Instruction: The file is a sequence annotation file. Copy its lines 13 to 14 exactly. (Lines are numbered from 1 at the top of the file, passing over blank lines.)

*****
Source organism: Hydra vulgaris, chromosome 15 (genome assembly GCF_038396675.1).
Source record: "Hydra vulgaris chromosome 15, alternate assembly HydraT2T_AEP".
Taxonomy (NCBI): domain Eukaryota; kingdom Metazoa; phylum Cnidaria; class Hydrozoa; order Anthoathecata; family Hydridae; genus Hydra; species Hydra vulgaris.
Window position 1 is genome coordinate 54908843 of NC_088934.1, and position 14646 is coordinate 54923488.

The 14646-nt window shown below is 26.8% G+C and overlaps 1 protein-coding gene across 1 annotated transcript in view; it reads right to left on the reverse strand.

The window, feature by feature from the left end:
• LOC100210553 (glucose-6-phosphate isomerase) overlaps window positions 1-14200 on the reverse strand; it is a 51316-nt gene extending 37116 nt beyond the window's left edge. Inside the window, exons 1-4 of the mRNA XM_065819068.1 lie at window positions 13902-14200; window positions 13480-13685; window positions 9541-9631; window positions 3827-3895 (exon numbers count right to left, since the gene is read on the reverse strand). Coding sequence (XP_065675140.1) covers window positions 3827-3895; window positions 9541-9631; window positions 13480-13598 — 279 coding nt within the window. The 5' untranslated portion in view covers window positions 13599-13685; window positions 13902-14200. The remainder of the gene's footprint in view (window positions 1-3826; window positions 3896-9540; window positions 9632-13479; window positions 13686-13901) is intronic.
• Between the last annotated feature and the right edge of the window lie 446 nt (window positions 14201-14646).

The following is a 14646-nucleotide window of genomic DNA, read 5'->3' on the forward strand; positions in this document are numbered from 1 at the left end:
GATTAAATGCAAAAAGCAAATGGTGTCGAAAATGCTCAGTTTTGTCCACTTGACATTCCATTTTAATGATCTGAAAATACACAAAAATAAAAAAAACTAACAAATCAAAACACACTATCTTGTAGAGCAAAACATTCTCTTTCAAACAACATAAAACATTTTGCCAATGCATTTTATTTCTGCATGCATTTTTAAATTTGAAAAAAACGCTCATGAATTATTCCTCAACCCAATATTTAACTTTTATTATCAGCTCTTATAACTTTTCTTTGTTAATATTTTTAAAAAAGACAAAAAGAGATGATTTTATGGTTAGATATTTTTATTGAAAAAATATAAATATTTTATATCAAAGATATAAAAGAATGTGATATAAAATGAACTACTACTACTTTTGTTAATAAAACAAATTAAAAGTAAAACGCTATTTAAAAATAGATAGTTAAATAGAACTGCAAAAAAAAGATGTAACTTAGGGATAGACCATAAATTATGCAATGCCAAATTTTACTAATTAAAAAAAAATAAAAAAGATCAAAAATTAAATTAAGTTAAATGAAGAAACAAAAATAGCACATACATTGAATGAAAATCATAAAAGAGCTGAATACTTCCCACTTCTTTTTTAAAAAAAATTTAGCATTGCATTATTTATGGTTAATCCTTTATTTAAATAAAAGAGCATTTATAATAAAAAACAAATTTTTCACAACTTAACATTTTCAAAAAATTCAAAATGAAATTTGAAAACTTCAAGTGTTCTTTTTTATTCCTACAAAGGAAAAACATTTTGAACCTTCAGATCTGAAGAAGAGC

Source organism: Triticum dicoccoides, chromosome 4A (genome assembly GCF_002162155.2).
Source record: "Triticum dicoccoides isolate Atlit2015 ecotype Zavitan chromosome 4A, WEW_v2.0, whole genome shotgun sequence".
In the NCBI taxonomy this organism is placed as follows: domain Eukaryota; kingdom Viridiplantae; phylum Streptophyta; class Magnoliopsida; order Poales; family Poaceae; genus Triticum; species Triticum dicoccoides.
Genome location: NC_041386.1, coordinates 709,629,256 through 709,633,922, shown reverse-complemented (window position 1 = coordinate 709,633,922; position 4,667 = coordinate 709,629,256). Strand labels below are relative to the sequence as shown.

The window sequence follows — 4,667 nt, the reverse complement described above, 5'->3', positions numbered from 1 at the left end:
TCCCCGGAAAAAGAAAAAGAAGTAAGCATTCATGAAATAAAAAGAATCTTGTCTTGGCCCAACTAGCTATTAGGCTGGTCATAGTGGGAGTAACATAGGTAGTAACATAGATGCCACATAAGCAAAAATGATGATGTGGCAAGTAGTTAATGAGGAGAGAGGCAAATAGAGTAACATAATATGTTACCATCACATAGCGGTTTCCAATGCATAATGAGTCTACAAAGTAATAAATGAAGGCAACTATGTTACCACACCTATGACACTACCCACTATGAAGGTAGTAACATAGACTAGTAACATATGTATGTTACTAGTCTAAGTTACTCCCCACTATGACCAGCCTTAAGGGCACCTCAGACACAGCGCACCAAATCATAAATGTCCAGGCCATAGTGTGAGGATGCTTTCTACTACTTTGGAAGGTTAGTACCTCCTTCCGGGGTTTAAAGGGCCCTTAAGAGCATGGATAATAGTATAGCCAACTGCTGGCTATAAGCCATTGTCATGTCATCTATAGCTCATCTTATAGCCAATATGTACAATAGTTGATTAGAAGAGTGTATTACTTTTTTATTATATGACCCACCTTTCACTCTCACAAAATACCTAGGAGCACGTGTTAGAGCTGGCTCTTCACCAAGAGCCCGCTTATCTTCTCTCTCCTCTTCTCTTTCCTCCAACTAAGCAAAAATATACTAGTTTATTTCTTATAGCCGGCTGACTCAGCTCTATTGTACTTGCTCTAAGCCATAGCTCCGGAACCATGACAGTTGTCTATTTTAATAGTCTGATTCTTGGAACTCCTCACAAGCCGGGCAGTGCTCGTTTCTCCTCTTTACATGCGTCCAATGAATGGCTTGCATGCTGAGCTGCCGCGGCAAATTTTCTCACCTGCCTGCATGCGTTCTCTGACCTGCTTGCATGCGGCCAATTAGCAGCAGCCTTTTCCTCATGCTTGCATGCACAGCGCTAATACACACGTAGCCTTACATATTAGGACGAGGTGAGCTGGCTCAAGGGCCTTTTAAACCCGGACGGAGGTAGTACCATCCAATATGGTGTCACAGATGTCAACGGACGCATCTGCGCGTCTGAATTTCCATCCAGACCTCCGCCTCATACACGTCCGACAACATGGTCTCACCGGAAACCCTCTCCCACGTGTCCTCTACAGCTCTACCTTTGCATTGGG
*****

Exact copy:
In the NCBI taxonomy this organism is placed as follows: domain Eukaryota; kingdom Viridiplantae; phylum Streptophyta; class Magnoliopsida; order Poales; family Poaceae; genus Triticum; species Triticum dicoccoides.
Genome location: NC_041386.1, coordinates 709,629,256 through 709,633,922, shown reverse-complemented (window position 1 = coordinate 709,633,922; position 4,667 = coordinate 709,629,256). Strand labels below are relative to the sequence as shown.